Thursday, October 11, 2007

The Devil Wears Puma

I've never been a big fan of "The View". A bunch of female know-it-alls, celebrity big-mouths, nosy windbags, all talking over each other in a mass frenzy, making a TV show that sounds like Friday night bingo at the St. Peter's Lion's Hall. Too much noise for Tuesday at noon, thank you very much. Still, when I occasionally get a break from Treehouse, I sometimes tune in (for lack of any alternative).

"The View" has played a merciless game of musical chairs with it's hosts, and has changed the lineup of "regular members" more often than Destiny's Child. The original cast was tolerable-ish, with their various Master's degrees, at least demonstrating maturity, professionalism, and restraint most of the time. Unfortunately, that changed seasons ago, when ABC started thinning the herd of intelligent people and replacing them with morons.

Case in point: Barbara Walters, in her infinite genius, hired Elisabeth Hasselbeck.

Maybe she seemed harmless in an intellectually-useless kind of way. After all, when she started her stint on "The View", she openly admitted to being uninformed about politics, and just generally naive and inexperienced in life. She probably served as a great ratings-magnet; a pretty young girl from a popular TV show, yahoo! Whatever the reasoning, there she sits, and therein lies the problem.

I can't say with certainty, but in my opinion, there is good reason to believe that Elisabeth Hasselbeck is the stupidest, most ignorant person alive.

I haven't decided if her harping and ranting is the most annoying and mindless noise pollution ever recorded, or if it is perhaps the finest comedy on daytime television. A bad case of foot-in-mouth disease at best. Rosie was obnoxious, but at least she made valid points that she could back up with facts. Elisabeth, whose impeccable credentials include a season on the most contrived reality show in history (where she came 4th), a degree in Fine Arts (majoring in "large paintings"...WTF?? That's a major???), and designing sneakers for Puma, has suddenly become the voice of a nation? An expert in governmental affairs, ethics, and foreign policy? LMAO...I don't think so, dear. A few months in the wilderness without shaving your legs and judging the Miss Teen USA pageant only makes you an expert in irrelevance.

Here's just one example of her rationale, my personal favorite little nugget of wisdom from the incomparable Mrs. Einstein herself: On the topic of lowering the legal drinking age from 21 to 18, Elisabeth disagrees with the idea, but thinks the law should allow 18-year-old soldiers returning from Iraq to drink at their leisure. Also, while they're at it, the government should design a program to wean high school students into drinking, so that they can properly gauge their alcohol tolerance when they go to college. (LMAO....I'd love to see that law pass on the floor of the House. The Hasselbeck/Yale/Lohan Mandatory Underage Alcohol Consumption Bill For The Success and Betterment Of University Binge Drinking.)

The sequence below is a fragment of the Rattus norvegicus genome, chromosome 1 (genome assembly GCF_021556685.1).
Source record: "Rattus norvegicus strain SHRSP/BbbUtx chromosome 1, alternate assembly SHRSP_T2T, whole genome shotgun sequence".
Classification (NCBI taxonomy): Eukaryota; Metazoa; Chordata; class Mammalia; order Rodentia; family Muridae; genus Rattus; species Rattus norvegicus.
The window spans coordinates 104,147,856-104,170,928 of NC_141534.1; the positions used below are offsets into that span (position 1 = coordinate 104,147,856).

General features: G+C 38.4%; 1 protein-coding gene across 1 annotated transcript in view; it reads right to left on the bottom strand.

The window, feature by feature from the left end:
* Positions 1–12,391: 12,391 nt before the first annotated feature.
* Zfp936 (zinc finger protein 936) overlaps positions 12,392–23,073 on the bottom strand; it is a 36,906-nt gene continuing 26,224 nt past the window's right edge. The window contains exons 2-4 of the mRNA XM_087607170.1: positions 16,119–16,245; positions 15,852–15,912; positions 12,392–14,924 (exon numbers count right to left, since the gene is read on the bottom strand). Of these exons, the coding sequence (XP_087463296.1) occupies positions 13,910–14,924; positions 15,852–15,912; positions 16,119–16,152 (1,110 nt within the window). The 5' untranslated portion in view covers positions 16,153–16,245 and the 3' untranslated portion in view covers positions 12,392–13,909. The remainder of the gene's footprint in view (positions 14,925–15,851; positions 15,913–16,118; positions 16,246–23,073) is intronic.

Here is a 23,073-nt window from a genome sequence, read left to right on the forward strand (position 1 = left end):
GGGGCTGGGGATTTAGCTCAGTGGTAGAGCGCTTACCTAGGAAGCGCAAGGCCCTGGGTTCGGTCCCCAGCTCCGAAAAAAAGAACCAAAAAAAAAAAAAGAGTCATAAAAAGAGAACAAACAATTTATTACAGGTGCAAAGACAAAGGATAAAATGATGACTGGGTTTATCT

As a far-right-leaning, very conservative Republican, she opposes gun control, ending the war, the morning after pill, and most other Democratic ideals. Her position on those topics should be respected and heard, but not shoved down the throats of other hosts, guests, and viewers alike. Her maniacal defense of George W. Bush comes off like a student defending her father the Principal. (Could she be the love child of GWB and...let's see...possibly Farrah Fawcett?!?! That would explain so much....) It almost seems as if she's been so brainwashed by Republican propaganda, that she's about to start her own church or something. The Church of Bush. (Hey, that would make a pretty good skit for Saturday Night Live, EH starting a church dedicated to the teachings of GWB, not unlike Tom Cruise and his Scientology bull&%$#......sorry, I digress....)Anyway, the bottom line is, it's fine to have strong opinions, but it's unprofessional to be rude and catty to people who disagree with you, as is so often the case on "The View" when Elisabeth opens her pie hole.

And I'm not alone in my judgement of this chick. The website has a mission statement, a petition, and a purpose.

As a disclaimer in my own defense, for people who might say this is a case of the pot calling the kettle black, I am very aware of my lack of knowledge on many (most?lol) topics, and I can admit that. I don't pretend to know it all, and I don't subject millions of people to my self-righteous bickering on national TV five days a week. (Only online in this blog occasionally....)